Food

How to Cook Ayungin, Jose Rizal’s Favorite Fish

Jose Rizal mentioned ayungin in one of his novels.
ILLUSTRATOR BACS ARCEBAL
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Ayungin is a freshwater fish that is a class above the rest. It has superior taste, often described as the most savory freshwater fish in the market. Endemic in Luzon, ayungin is also one of the most expensive fish you will find in the market, fetching for two to three times the price of tilapia and bangus. The fish’s superiority has gained almost a mythical status, a credit partly owed to Jose Rizal, who was reportedly very partial to the fish.

Rizal was a never a picky eater, but was meticulous in the way he prepared his dishes. His obsession with freshness and the best ingredients often found its way on the pages of his novels, revealing the epicure in Rizal.

In Noli Me Tangere, there is a chapter called “The Fishing Excursion,” where Rizal, through the character of Tia Isabel, demonstrates the importance of using only the freshest fish for cooking.

“We must have the sinigang ready so that the live fish can pass from the water to the broth,” ordered Tia Isabel.

“Good, Tia Isabel!” exclaimed the seminarian, “She does not want the fish to be out of the water for more than a moment.”

It was not mentioned whether they were in the Pasig River or the Laguna de Bay, but we can surmise that they were catching the famous ayungin, because Rizal also wrote in the words of Tia Isabel:

The ayungin is good for the sinigang. Leave the bia for the escabeche. The dalag and the buan-buan for the pesa… The lobsters to the frying pan! The banak is to be roasted, wrapped in banana leaves and stuffed with tomatoes.

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It is rare to find ayungin in your local market nowadays. The fish was once abundant in Laguna de Bay, but demand for the fish has resulted in its dwindling population. The demand for the fish remains high, despite its expensive market price.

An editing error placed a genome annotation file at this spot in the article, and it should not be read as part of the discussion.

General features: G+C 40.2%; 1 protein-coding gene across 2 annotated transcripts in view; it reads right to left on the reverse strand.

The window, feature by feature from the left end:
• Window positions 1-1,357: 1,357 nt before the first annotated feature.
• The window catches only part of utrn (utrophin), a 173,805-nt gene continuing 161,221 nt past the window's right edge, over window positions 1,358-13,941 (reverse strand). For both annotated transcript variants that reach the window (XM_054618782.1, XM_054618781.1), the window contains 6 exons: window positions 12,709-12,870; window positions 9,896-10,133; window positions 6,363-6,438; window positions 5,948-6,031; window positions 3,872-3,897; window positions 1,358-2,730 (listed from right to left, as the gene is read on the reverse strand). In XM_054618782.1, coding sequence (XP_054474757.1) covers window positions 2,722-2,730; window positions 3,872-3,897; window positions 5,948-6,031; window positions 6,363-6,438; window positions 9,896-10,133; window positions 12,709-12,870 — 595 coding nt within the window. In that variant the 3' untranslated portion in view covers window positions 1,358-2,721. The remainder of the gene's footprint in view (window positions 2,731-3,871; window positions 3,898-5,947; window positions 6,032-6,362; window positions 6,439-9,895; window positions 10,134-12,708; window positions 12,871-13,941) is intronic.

Ayungin Recipe: How to Make Sinigang na Ayungin

Ayungin is a smaller fish than bangus and tilapia, and is typically cooked in paksiw (vinegar stew). It is rare to see ayungin served as sinigang, but because of Rizal’s instruction that it be cooked that way, we present this recipe.

 

Ingredients:

  • 1/2 kilo of medium-size ayungin
  • 2 large ripe tomatoes, sliced for sinigang
  • 1 red onion, sliced
  • 1 piece of green chili
  • 1 bundle of kangkong
  • 1 inch of ginger, peeled
  • Salt to taste
  • 1 liter of water
  • 1 pack of sinigang mix

How to prepare sinigang na ayungin:

  1. Clean the fish and remove scales, then set aside.
  2. In a pot, put one liter of water and let it boil.
  3. Add the sliced onion, ginger, and tomatoes. Simmer for one minute.
  4. Add the cleaned fish, and let it cook for five minutes.
  5. Pour in the sinigang mix and boil for another five minutes.
  6. Add the kangkong and green chili last. Simmer for two minutes.
  7. Add salt to taste.
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Mario Alvaro Limos
Features Editor, Esquire Philippines
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